In reality, both of these articles had some really insightful and thought-provoking lessons about the science of stress in relation to child development. We mostly have negative connotations with the idea of stress. People talk about being "stressed out" at work or school. In reality, some amount of stress is normal and perhaps even beneficial. I remember the stress of starting college in a new town, not knowing anyone. It was stressful at times. I remember my heart racing as I went to my first class and met my first roommate. But what if I can avoided this stress and stayed at home? I would not have grown or learned new coping mechanisms and new skills.
Stress becomes negative and even life-altering when it is so intense that it affects your mental health, relationships, and overall well-being. As Miki Dedijers points out in his article, this is the type of stress that parents sometimes experience and the kind that can affect your children. As he says, "When you’re stressed, your child’s small body senses that there’s some unknown reason for her, too, to be on high alert. Her most trusted adult is wound up tight with apprehension."
This I think is the real wisdom we can gain from these two articles. The stress that comes with normal developmental stages or changes is what our children use to propel them to the next level. As Michael Rutter points out in his studies on resilience, "children need some stress in their lives, so they can learn to cope with it. Development involves both change and challenge and also continuity. So to see the norm as stability is wrong.” The typical process of development requires some amount of stress. If you try to protect your child from that, they will inevitably be hampered by it.
They key to coping with stress, in all it's forms, is finding coping mechanisms that work for the individual. What Rutter has found in his research is that relationships are one of the most influential factors in dealing with stress.
For children, the most toxic stress can often be the result of failed or dysfunctional relationships. Children who experience abuse, trauma or neglect at the hands of a once-trusted caregiver are dealing with a type of stress that is at the limit of their underdeveloped mental capacities. This is the type of stress that can be life-altering. However, as Rutter points out, the establishment of even one caring, consistent adult relationship can often be the key to resilience for these children, despite tragic situations they may have experienced.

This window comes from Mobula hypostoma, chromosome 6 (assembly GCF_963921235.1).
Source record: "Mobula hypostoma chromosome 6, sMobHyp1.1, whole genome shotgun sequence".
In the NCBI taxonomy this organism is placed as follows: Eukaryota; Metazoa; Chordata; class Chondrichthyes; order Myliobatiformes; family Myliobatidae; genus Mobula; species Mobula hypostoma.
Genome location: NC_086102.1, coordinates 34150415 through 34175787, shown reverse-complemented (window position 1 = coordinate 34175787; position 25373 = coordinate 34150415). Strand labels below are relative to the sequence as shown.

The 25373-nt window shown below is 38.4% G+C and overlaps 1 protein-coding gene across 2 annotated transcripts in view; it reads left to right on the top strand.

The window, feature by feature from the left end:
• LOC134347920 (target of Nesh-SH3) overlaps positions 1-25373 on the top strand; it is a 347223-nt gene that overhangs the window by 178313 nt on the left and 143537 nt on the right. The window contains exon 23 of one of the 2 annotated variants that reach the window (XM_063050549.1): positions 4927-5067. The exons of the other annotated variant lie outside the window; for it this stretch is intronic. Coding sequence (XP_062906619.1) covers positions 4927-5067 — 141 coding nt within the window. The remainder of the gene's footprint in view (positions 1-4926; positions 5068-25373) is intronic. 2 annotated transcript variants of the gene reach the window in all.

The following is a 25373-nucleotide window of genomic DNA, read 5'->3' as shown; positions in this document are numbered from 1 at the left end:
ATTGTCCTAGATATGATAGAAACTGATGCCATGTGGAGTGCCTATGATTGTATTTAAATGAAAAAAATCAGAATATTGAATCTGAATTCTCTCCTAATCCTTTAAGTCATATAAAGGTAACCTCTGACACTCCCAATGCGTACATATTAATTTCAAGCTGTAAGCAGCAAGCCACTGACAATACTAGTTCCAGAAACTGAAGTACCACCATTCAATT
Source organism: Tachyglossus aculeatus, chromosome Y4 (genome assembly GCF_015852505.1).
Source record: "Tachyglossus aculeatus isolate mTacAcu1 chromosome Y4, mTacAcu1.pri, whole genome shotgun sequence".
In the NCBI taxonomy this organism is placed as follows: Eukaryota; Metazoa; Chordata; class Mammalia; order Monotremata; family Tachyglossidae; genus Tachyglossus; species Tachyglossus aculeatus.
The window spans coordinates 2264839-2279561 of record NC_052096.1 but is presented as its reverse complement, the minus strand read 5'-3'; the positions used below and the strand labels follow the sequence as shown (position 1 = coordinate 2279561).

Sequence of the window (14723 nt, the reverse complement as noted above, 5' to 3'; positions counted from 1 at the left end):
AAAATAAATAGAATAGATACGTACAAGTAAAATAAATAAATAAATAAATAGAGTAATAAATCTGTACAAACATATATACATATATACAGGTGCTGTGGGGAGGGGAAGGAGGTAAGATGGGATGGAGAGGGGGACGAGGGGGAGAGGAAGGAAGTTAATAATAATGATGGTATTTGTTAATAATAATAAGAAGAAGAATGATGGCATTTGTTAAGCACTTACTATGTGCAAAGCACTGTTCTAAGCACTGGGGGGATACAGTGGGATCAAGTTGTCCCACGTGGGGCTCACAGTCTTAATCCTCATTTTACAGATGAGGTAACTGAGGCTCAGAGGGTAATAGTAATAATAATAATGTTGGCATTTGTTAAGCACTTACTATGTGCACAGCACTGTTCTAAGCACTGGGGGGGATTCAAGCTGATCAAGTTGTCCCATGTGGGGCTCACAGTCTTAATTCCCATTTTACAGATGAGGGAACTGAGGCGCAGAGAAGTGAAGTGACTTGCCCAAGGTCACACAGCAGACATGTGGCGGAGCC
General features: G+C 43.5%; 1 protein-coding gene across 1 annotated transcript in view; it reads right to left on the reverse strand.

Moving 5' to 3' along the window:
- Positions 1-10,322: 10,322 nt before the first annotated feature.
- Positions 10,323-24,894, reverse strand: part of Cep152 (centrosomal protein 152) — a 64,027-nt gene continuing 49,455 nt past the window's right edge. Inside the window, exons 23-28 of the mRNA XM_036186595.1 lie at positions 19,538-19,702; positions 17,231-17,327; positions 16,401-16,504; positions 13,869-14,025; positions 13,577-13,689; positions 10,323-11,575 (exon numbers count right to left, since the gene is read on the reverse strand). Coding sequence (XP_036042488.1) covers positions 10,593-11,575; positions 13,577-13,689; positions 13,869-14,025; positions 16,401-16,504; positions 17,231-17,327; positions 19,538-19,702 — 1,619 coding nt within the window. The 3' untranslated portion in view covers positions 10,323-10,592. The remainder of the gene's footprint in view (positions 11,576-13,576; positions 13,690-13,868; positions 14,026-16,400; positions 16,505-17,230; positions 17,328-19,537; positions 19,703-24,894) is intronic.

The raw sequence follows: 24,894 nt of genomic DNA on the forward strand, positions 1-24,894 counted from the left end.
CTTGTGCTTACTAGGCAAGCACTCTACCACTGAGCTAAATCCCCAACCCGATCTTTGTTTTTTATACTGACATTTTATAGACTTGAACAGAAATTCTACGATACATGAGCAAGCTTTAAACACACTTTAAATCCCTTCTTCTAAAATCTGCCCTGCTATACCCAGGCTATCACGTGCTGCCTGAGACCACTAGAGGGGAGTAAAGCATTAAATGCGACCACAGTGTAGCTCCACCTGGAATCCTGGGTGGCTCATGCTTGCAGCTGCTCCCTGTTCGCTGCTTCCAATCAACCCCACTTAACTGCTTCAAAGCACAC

For us parents too, relationships are one of the keys to coping with stress in our lives as well. As Miki Dedijers describes, overcoming stress is not a quick fix to be solved by a change in diet or meditation. It many times requires a change in lifestyle. Our relationships help us navigate through changes in our lives. Just talking to someone else whom you trust can be the beginning of coping with stress. Isolation from others can be very stressful. As any new parent who spends hours at home alone with a newborn can tell you, a lack of social relationships can make for stressful living. Positive relationships can help buffer us against the stresses of life.
Ultimately we cannot create a stress-free life for our children. If we really think about it, we know this is not healthy for them either. Some of the stressful challenges many of us have faced have helped us become stronger, more resilient people. In order to help our children, however, we have to keep our stress at a level that is manageable. In doing so, we can help our children learn the skills they need to cope with the inevitable stress they will face. As in many aspects of parenting, you teach best by modeling.